Former Romney Advisor Defends Campaign: 'Got More Votes Than 2008'

A chief adviser on Mitt Romney's presidential campaign is receiving flak over an op-ed piece that defends Mitt Romney and his campaign. He pointed out that the former governor received more votes than John McCain did in 2008.

Stuart Stevens, a well-known political consultant, made the remarks in response to the media coverage in the wake of the presidential election in which Barack Obama was re-elected to a second term.

"On Nov. 6, Mitt Romney carried the majority of every economic group except those with less than $50,000 a year in household income," Stevens wrote.

"That means he carried the majority of middle-class voters. While John McCain lost white voters under 30 by 10 points, Romney won those voters by seven points, a 17-point shift."

Stevens understands that for the Republican Party to win in upcoming elections, they will have to address some of the shortcomings highlighted with defeat of Romney. Those shortcomings with certain voting blocs comes down to women and minority voters, but Stevens did state that Romney received a majority of votes from the highly-sought middle-class voter.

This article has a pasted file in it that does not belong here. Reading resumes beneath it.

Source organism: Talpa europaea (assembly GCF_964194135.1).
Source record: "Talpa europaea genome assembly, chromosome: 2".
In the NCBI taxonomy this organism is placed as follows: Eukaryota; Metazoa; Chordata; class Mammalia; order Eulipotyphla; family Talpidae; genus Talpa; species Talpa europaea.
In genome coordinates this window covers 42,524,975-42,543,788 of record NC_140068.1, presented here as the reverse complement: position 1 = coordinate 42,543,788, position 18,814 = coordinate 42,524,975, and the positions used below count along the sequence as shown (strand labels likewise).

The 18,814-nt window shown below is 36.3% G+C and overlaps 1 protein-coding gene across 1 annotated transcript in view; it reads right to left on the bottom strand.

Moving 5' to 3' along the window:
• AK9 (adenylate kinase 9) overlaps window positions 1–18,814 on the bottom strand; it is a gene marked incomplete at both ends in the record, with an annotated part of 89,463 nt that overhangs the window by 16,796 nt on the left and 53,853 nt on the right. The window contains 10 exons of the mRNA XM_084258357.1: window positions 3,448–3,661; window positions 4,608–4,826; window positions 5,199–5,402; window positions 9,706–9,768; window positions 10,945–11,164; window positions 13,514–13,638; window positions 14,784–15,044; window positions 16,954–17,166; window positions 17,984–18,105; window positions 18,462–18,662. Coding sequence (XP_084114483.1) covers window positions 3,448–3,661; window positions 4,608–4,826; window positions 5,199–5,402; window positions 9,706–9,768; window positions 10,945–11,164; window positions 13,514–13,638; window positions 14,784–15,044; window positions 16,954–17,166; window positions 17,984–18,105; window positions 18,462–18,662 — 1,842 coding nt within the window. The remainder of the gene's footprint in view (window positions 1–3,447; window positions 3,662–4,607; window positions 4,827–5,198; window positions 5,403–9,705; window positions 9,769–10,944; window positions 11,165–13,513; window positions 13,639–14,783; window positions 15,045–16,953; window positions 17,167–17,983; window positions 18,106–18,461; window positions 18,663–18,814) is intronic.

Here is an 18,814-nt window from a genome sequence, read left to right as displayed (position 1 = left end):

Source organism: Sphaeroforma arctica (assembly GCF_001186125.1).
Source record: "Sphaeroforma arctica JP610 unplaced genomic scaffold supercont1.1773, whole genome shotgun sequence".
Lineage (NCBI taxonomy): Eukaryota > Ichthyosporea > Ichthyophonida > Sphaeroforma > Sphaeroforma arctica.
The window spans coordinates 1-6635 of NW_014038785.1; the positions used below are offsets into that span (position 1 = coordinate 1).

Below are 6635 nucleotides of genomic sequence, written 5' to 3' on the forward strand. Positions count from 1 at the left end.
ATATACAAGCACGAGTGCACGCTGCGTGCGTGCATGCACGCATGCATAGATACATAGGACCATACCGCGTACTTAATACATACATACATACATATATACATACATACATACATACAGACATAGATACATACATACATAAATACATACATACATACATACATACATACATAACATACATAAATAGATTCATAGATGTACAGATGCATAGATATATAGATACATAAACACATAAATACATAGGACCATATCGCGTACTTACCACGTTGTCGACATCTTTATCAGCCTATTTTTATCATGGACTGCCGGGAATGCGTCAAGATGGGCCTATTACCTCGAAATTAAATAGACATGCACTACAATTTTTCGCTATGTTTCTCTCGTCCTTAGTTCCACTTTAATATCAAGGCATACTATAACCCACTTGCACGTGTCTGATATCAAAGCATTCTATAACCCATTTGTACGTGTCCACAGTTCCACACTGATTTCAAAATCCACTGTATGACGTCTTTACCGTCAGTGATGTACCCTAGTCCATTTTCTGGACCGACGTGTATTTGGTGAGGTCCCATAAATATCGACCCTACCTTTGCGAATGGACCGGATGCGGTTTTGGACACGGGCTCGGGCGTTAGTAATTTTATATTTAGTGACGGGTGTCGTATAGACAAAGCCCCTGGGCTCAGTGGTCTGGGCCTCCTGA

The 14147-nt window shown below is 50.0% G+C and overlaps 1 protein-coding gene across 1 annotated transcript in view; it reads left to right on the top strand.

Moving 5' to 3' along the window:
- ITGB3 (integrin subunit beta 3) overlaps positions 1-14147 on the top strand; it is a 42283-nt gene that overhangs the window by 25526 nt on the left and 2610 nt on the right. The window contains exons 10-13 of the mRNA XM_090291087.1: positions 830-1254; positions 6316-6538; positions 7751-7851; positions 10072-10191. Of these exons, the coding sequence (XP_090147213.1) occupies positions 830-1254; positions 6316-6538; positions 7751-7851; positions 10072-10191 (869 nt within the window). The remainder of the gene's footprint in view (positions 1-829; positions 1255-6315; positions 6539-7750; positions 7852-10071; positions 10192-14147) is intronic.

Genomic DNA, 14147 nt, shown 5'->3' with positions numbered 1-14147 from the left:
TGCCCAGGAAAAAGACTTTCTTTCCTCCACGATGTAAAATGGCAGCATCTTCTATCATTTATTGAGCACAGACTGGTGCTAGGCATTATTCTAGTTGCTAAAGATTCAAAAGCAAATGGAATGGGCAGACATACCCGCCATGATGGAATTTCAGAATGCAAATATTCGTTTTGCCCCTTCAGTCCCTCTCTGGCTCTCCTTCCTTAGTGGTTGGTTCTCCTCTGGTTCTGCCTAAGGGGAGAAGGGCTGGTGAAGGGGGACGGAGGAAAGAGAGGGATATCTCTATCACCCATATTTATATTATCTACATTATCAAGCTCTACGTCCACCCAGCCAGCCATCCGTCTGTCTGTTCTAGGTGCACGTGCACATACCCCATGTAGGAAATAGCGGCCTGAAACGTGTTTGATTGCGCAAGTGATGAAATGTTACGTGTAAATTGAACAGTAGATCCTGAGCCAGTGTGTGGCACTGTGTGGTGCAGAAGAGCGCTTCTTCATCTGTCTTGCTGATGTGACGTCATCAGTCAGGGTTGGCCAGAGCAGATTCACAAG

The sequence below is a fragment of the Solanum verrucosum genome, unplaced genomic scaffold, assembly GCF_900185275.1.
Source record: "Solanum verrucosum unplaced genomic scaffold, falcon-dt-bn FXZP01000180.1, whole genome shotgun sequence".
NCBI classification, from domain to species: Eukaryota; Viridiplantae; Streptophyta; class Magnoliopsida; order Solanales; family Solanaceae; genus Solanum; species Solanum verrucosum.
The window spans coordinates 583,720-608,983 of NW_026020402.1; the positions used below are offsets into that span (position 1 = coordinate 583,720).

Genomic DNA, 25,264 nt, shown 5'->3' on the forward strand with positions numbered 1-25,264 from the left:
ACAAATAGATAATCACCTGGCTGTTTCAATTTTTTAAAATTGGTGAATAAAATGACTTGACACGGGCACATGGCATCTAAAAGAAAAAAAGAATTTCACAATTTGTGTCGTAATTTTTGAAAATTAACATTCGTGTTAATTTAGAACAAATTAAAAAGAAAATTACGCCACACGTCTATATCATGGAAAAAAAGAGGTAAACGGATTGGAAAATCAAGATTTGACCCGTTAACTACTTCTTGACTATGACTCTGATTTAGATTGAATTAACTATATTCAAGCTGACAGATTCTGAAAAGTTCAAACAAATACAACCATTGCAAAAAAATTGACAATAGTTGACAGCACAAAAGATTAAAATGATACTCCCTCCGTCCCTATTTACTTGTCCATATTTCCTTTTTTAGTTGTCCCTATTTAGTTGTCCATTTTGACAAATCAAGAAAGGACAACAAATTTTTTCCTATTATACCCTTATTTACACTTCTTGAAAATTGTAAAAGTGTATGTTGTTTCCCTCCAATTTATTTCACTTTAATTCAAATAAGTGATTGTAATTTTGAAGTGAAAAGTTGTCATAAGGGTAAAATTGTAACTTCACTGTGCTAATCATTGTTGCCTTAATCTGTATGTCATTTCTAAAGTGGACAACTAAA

"The Republican Party has problems, but as we go forward, let's remember that any party that captures the majority of the middle class must be doing something right … Republican ideals – Mitt Romney – carried the day," he wrote.

Much of the presidential campaign focused on two different paths for the country and it was on that platform that both candidates made their pitch to the American people.

Stevens explains that until recently, the voter base of the Democratic Party was seen as a liability for liberals, but as demographics shift, the traditional voter base for Democrats increased, leading to the margin of victory for President Obama.

"There was a time not so long ago when the problems of the Democratic Party revolved around being too liberal and too dependent on minorities. Obama turned those problems into advantages and rode that strategy to victory," Stevens added.

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